Everything’s perfect. You’re engaged to the love of your life. The wedding planning is going great. You can’t wait to call your sweetheart your spouse.
Except there’s one tiny problem: Your sweetheart comes with a pile of consumer debt.
If you’re debt-free or well on your way, the thought of marrying someone with a bunch of debt can be a little scary! So what do you do?
Well, before you do anything, take a deep breath. Then think through a few things very carefully. Here’s a breakdown:
Consider Your Beloved’s Attitude
Debt isn’t a deal breaker. Yes, you read that right! You don’t have to call off or postpone your wedding to someone who has debt. What matters more is your betrothed’s attitude toward it. Are they motivated to pay it off and actively working toward that? Or maybe they want to, but they don’t know how.
That’s okay! As long as the desire’s there, you can show them the ropes. In that case, ring those wedding bells! You know that you’re on the same page about money, and you’ll get through it together.
But watch out for a red flag: If your beloved is just fine staying in debt. That’s reason to postpone or cancel the wedding. If they don’t take control of their lives, have no character, and can’t manage their own behaviors, that will never change—and you won’t be able to fix them. They’ll never get out of debt, and they’ll drag you down with them.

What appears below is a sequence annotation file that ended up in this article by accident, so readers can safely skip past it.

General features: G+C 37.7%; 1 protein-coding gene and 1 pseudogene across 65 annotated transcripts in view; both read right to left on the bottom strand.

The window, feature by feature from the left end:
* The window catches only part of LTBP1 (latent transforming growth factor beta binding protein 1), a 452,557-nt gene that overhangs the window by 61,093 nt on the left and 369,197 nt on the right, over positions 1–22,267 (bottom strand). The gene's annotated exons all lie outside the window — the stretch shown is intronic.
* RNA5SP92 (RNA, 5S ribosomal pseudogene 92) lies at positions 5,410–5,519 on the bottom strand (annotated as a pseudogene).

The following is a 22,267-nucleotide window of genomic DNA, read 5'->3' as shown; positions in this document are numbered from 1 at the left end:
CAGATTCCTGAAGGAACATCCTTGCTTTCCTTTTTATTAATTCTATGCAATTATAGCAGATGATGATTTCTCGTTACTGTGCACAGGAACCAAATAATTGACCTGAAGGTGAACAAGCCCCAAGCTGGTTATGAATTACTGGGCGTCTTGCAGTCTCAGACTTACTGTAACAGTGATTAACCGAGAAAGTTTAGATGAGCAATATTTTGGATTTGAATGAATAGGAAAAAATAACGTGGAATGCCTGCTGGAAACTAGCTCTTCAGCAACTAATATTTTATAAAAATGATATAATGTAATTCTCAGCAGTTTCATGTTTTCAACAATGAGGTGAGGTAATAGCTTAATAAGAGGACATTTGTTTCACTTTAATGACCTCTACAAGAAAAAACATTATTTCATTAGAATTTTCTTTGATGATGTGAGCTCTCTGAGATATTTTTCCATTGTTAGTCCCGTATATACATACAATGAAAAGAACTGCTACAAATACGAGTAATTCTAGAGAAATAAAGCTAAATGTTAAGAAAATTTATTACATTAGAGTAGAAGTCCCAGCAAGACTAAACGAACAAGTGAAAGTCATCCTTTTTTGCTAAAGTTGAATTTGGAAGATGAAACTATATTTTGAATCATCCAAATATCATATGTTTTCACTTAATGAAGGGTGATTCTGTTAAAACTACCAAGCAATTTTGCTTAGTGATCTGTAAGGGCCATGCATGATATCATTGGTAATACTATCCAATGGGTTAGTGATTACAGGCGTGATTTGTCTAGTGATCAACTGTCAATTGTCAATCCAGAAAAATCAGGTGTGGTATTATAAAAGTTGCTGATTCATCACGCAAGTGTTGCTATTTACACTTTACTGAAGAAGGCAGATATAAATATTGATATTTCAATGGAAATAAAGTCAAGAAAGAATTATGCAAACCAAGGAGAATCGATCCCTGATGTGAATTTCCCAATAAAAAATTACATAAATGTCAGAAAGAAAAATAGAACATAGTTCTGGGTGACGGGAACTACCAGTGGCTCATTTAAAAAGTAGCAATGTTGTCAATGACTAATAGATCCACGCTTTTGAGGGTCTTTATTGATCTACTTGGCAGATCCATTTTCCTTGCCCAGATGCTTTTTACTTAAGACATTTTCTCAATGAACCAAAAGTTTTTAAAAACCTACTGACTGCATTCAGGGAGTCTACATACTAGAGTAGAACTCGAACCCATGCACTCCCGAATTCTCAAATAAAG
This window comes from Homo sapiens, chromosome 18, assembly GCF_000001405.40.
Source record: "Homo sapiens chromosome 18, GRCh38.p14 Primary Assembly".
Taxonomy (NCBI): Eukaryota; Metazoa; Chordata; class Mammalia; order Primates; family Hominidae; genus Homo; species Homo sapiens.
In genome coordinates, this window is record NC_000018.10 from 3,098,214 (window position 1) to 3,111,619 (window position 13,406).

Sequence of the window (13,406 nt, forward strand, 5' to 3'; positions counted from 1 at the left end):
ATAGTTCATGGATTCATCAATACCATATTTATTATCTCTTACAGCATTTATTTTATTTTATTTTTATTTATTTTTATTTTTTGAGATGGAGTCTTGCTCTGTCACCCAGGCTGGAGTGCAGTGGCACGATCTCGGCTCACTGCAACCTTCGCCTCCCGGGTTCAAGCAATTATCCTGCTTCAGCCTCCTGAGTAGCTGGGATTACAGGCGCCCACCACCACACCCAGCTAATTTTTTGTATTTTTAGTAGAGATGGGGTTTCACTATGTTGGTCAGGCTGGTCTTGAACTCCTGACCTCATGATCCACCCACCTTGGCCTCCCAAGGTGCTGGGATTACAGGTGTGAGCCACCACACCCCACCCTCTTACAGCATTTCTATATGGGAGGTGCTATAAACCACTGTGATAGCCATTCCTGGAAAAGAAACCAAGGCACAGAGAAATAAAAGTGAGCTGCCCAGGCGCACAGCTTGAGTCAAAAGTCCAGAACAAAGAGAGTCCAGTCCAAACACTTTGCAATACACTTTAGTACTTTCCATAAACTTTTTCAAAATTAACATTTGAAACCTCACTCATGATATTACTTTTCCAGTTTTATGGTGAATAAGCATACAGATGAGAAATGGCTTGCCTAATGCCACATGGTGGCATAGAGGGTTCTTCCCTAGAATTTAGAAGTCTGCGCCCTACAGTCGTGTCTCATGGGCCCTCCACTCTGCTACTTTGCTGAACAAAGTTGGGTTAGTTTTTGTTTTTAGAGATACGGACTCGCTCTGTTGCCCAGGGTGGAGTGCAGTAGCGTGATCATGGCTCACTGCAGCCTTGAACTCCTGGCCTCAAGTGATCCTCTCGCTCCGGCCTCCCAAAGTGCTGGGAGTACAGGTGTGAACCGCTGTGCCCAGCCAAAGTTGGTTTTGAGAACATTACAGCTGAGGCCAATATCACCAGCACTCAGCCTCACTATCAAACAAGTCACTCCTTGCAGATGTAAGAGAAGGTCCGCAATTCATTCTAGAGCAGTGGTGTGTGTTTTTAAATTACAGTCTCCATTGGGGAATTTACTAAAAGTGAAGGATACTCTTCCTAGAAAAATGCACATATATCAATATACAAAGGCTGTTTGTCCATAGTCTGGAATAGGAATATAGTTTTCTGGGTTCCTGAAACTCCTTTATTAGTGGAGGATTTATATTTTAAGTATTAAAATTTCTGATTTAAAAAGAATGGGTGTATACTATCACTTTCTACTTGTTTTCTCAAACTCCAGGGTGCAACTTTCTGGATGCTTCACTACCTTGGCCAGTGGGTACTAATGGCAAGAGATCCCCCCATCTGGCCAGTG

They’re not marriage material.
Statistics show that the number one cause of divorce is money fights and money problems. Keep that in mind as you work through this.
If you want to make it work, consider going as a couple to a pre-marriage counselor and a financial coach so you can talk through your problems. That’s a great idea anyway, since there’s safety in wise counsel (Proverbs 11:14). Hopefully these experts can help you get on the same page. If nothing else, they’ll confirm that this future marriage won’t work, and you can save yourself heartache and headaches by backing out before you say “I do.”
Keep Your Finances Separate Pre-Marriage
If you know your future spouse is determined to pay off their debt, that’s a great start. But don’t be tempted to rush out and pay toward their debt for them. Nope, stop right there. Until you get married, there’s no “ours” when it comes to money. It’s “mine” and “yours.”
Mixing finances before marriage is a great way to mess up your relationship. If it goes sour during the engagement period (and it happens all the time!), you’ll never see that money again. We don’t want to be pessimistic, but we do want to be wise. No matter how much you love your sweetie, just don’t pay toward their debts until you’re Mr. and Mrs. But you should be their biggest cheerleader as they pay down their own debt!
What You Need to Do Now
The person with debt needs to clean up as much as possible before the wedding day. That demonstrates that they’re committed to bringing as little debt into the marriage as possible. It says: “I think so much of you, I love you so deeply, and I care so passionately about our future that I’m going to sacrifice things I care about for the good of us as a couple.” That’s the type of spouse the Bible describes as ideal (Proverbs 31:10–11).
Then, you need to be committed and willing to work together to pay off whatever’s left after the wedding. After all, the preacher said, “And now you are one.” That means you combine your lives—and that includes debt.
If you’ve entered into a healthy marriage with common goals and the same views on money, then you should just view it as an exciting adventure—your first of many as a married couple.